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Supreme Court, Appellate Division, Second Department, New York.

Young Jae LEE, Appellant, v. INTERNATIONAL PRESCHOOLS, Respondent, et al., Defendant.


Decided: March 20, 2019

WILLIAM F. MASTRO, J.P., COLLEEN D. DUFFY, HECTOR D. LASALLE, ANGELA G. IANNACCI, JJ. Andrew Park, P.C., New York, N.Y. (Steve J. Park of counsel), for appellant. Malapero Prisco & Klauber LLP, New York, N.Y. (Cynthia P. Camacho of counsel), for respondent.


In an action to recover damages for personal injuries, the plaintiff appeals from an order of the Supreme Court, Kings County (Genine D. Edwards, J.), dated September 7, 2017.  The order, insofar as appealed from, granted that branch of the motion of the defendant International Preschools which was for summary judgment dismissing the complaint insofar as asserted against it.

ORDERED that the order is affirmed insofar as appealed from, with costs.

In the afternoon of November 7, 2013, the plaintiff fell as she was walking on a mat on the floor of a lobby in a preschool in Manhattan.  The plaintiff then commenced this personal injury action against the defendant International Preschools (hereinafter the defendant) and another defendant.  The defendant moved for summary judgment dismissing the complaint and all cross claims insofar as asserted against it, contending that the plaintiff did not know what had caused her to fall and that it maintained the premises in a reasonably safe condition.  The Supreme Court granted the motion, and the plaintiff appeals.

“To impose liability upon the ․ defendant[ ] for the plaintiff's injuries, there must be evidence showing the existence of a dangerous or defective condition, and that the ․ defendant[ ] either created the condition or had actual or constructive notice of it and failed to remedy it within a reasonable time” (Kudrina v. 82–04 Lefferts Tenants Corp., 110 A.D.3d 963, 964, 973 N.Y.S.2d 364;  see Davis v. Sutton, 136 A.D.3d 731, 732–733, 26 N.Y.S.3d 100;  Valdez v. Aramark Servs., Inc., 23 A.D.3d 639, 804 N.Y.S.2d 811).  A defendant moving for summary judgment dismissing a complaint in a slip-and-fall action can meet its initial burden as the movant by demonstrating that the plaintiff did not know what caused him or her to fall (see Defino v. Interlaken Owners, Inc., 125 A.D.3d 717, 4 N.Y.S.3d 89;  Trapani v. Yonkers Racing Corp., 124 A.D.3d 628, 629, 1 N.Y.S.3d 299).  In a slip-and-fall case, a plaintiff's inability to identify the cause of the fall is fatal to the cause of action because a finding that the defendant's negligence, if any, proximately caused the plaintiff's injuries would be based on speculation (see DiLorenzo v. S.I.J. Realty Co., LLC, 115 A.D.3d 701, 981 N.Y.S.2d 590;  Louman v. Town of Greenburgh, 60 A.D.3d 915, 916, 876 N.Y.S.2d 112).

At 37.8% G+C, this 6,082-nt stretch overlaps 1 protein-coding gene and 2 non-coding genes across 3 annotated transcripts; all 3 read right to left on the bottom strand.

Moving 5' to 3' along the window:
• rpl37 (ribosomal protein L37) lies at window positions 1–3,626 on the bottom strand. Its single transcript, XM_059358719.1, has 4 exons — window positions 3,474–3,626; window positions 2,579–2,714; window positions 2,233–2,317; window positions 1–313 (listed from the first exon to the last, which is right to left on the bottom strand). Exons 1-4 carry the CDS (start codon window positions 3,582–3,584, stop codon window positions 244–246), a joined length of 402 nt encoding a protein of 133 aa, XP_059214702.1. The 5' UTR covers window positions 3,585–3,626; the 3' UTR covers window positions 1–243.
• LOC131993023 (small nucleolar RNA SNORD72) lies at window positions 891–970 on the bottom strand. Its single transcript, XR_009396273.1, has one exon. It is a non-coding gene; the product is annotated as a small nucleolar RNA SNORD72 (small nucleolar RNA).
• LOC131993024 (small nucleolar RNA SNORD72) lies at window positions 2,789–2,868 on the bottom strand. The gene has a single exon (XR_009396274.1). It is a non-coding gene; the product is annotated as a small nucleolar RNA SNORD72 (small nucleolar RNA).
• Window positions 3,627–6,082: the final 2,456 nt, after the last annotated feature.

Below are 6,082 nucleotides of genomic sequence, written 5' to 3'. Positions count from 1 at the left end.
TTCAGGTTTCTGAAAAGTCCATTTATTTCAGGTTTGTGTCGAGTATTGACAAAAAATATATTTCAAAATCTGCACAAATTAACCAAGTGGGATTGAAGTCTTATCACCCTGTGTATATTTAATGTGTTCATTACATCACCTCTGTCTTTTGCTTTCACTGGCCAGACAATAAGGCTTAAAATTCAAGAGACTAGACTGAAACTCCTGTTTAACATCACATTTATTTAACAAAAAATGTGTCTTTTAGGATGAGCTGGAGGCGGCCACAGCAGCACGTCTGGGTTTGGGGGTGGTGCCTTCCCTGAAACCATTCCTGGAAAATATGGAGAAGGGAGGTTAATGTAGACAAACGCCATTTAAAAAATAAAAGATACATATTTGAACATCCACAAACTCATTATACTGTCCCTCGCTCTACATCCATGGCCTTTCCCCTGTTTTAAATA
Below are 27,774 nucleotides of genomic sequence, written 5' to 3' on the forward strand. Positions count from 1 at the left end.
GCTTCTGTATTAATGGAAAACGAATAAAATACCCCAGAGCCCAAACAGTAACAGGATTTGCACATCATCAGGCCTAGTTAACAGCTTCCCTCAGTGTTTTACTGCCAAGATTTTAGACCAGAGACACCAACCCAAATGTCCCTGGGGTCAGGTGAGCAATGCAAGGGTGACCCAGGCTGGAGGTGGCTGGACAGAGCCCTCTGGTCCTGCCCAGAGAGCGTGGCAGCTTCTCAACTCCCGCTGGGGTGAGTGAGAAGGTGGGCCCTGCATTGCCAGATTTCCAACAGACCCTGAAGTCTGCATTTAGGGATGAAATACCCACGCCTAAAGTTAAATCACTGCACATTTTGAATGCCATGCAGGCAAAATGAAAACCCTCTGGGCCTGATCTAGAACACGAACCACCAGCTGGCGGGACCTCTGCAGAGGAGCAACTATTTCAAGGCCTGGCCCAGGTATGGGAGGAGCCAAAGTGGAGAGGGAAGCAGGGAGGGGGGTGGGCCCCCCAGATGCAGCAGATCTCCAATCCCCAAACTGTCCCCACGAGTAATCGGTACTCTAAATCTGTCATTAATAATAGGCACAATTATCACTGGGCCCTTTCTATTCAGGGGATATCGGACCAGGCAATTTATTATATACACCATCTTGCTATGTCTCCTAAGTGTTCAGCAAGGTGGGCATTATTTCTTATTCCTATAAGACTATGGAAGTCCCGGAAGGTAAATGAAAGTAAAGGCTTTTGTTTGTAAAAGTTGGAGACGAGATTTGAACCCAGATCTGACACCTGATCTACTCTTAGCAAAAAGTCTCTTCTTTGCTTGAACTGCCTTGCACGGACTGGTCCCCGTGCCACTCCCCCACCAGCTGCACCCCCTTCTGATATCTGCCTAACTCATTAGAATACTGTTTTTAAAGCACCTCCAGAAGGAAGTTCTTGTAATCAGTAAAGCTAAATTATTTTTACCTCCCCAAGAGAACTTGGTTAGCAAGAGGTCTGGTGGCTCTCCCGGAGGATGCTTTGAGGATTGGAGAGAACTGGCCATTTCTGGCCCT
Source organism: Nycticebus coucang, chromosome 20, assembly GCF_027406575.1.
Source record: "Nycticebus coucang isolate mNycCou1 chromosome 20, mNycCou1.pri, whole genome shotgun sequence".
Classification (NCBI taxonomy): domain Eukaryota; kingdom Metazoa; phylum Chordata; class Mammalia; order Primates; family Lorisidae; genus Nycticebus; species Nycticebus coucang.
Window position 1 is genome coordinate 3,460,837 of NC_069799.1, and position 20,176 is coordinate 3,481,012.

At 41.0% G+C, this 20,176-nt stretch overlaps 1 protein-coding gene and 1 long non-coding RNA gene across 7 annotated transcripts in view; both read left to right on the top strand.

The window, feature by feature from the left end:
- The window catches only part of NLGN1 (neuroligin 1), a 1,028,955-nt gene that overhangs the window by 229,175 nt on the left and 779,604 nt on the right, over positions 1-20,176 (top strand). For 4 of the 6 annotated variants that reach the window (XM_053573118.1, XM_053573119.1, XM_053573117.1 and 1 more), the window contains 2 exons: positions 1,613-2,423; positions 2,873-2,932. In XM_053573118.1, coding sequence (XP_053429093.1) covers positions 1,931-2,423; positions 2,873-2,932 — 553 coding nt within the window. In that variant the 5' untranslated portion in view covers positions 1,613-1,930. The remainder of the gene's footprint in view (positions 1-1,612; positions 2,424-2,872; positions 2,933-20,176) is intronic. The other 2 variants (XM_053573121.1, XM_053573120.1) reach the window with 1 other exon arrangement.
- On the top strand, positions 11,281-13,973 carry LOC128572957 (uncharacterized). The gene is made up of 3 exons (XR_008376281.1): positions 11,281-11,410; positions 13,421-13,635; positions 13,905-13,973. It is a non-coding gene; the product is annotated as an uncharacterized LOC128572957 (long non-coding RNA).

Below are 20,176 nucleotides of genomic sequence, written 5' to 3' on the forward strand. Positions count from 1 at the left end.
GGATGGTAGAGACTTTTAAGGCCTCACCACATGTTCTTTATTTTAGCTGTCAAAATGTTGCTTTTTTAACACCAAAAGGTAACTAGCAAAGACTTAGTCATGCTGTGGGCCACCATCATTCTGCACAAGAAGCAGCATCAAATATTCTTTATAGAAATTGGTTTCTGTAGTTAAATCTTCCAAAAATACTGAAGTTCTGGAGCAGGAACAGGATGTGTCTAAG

Here, even if the plaintiff fell due to some defective condition of the mat, the defendant established, prima facie, that it did not create that condition or have actual or constructive notice of its existence (see Adamson v. Radford Mgt. Assoc., LLC, 151 A.D.3d 913, 914, 58 N.Y.S.3d 100;  Robustelli v. Westchester Towers Owners Corp., 128 A.D.3d 938, 939, 8 N.Y.S.3d 590;  Guzman v. Jewish Bd. of Family & Children's Servs., Inc., 103 A.D.3d 776, 777, 960 N.Y.S.2d 151;  Kramer v. SBR & C, 62 A.D.3d 667, 669, 879 N.Y.S.2d 158).  The plaintiff testified at her deposition that when she walked on the same mat on the morning of the incident and about ten minutes before the incident, she did not see or experience any problems with it.  In addition, the defendant demonstrated that it did not receive any prior complaints about the mat.  In opposition, the plaintiff failed to raise a triable issue of fact.

Accordingly, we agree with the Supreme Court's determination to grant that branch of the defendant's motion which was for summary judgment dismissing the complaint insofar as asserted against it.


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